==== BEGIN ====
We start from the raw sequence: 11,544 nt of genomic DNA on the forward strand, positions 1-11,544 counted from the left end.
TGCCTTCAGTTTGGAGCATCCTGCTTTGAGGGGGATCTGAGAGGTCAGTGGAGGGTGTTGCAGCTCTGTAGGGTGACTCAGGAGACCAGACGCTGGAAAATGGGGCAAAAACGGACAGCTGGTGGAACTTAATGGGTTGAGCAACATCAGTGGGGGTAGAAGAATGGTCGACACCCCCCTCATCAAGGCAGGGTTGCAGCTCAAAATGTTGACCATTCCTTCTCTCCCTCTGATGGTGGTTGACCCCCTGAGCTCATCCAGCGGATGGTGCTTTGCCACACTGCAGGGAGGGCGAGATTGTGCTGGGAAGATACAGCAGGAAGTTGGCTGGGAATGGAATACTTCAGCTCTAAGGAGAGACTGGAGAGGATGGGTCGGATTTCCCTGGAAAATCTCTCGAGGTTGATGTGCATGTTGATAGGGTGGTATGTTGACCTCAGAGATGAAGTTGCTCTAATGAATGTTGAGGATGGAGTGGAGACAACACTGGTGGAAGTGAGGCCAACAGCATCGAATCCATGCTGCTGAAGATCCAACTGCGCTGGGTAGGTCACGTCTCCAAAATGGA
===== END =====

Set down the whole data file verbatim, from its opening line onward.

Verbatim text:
We start from the raw sequence: 11,544 nt of genomic DNA on the forward strand, positions 1-11,544 counted from the left end.
TGCCTTCAGTTTGGAGCATCCTGCTTTGAGGGGGATCTGAGAGGTCAGTGGAGGGTGTTGCAGCTCTGTAGGGTGACTCAGGAGACCAGACGCTGGAAAATGGGGCAAAAACGGACAGCTGGTGGAACTTAATGGGTTGAGCAACATCAGTGGGGGTAGAAGAATGGTCGACACCCCCCTCATCAAGGCAGGGTTGCAGCTCAAAATGTTGACCATTCCTTCTCTCCCTCTGATGGTGGTTGACCCCCTGAGCTCATCCAGCGGATGGTGCTTTGCCACACTGCAGGGAGGGCGAGATTGTGCTGGGAAGATACAGCAGGAAGTTGGCTGGGAATGGAATACTTCAGCTCTAAGGAGAGACTGGAGAGGATGGGTCGGATTTCCCTGGAAAATCTCTCGAGGTTGATGTGCATGTTGATAGGGTGGTATGTTGACCTCAGAGATGAAGTTGCTCTAATGAATGTTGAGGATGGAGTGGAGACAACACTGGTGGAAGTGAGGCCAACAGCATCGAATCCATGCTGCTGAAGATCCAACTGCGCTGGGTAGGTCACGTCTCCAAAATGGA